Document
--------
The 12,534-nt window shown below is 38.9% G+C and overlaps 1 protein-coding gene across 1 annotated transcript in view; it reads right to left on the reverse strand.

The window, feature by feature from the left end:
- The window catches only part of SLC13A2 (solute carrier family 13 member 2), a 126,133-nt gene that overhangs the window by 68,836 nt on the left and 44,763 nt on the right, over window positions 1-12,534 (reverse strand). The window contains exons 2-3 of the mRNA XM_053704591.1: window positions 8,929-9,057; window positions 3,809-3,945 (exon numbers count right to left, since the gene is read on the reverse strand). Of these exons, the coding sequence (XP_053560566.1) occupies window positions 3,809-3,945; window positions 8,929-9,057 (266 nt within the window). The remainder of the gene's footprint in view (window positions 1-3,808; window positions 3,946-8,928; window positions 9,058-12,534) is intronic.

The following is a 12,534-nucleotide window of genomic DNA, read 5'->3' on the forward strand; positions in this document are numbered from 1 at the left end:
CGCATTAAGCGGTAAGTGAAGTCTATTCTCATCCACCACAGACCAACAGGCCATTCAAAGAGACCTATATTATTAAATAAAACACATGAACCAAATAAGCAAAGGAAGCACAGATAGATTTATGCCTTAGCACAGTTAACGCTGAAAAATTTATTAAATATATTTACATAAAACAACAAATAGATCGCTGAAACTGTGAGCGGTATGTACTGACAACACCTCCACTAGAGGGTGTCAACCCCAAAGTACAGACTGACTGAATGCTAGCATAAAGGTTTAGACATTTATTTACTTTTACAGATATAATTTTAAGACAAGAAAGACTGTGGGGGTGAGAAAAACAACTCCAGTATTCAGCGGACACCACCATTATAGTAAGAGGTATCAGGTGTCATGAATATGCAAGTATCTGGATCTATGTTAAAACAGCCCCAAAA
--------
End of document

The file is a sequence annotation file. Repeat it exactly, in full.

The 12,534-nt window shown below is 38.9% G+C and overlaps 1 protein-coding gene across 1 annotated transcript in view; it reads right to left on the reverse strand.

The window, feature by feature from the left end:
- The window catches only part of SLC13A2 (solute carrier family 13 member 2), a 126,133-nt gene that overhangs the window by 68,836 nt on the left and 44,763 nt on the right, over window positions 1-12,534 (reverse strand). The window contains exons 2-3 of the mRNA XM_053704591.1: window positions 8,929-9,057; window positions 3,809-3,945 (exon numbers count right to left, since the gene is read on the reverse strand). Of these exons, the coding sequence (XP_053560566.1) occupies window positions 3,809-3,945; window positions 8,929-9,057 (266 nt within the window). The remainder of the gene's footprint in view (window positions 1-3,808; window positions 3,946-8,928; window positions 9,058-12,534) is intronic.

The following is a 12,534-nucleotide window of genomic DNA, read 5'->3' on the forward strand; positions in this document are numbered from 1 at the left end:
CGCATTAAGCGGTAAGTGAAGTCTATTCTCATCCACCACAGACCAACAGGCCATTCAAAGAGACCTATATTATTAAATAAAACACATGAACCAAATAAGCAAAGGAAGCACAGATAGATTTATGCCTTAGCACAGTTAACGCTGAAAAATTTATTAAATATATTTACATAAAACAACAAATAGATCGCTGAAACTGTGAGCGGTATGTACTGACAACACCTCCACTAGAGGGTGTCAACCCCAAAGTACAGACTGACTGAATGCTAGCATAAAGGTTTAGACATTTATTTACTTTTACAGATATAATTTTAAGACAAGAAAGACTGTGGGGGTGAGAAAAACAACTCCAGTATTCAGCGGACACCACCATTATAGTAAGAGGTATCAGGTGTCATGAATATGCAAGTATCTGGATCTATGTTAAAACAGCCCCAAAA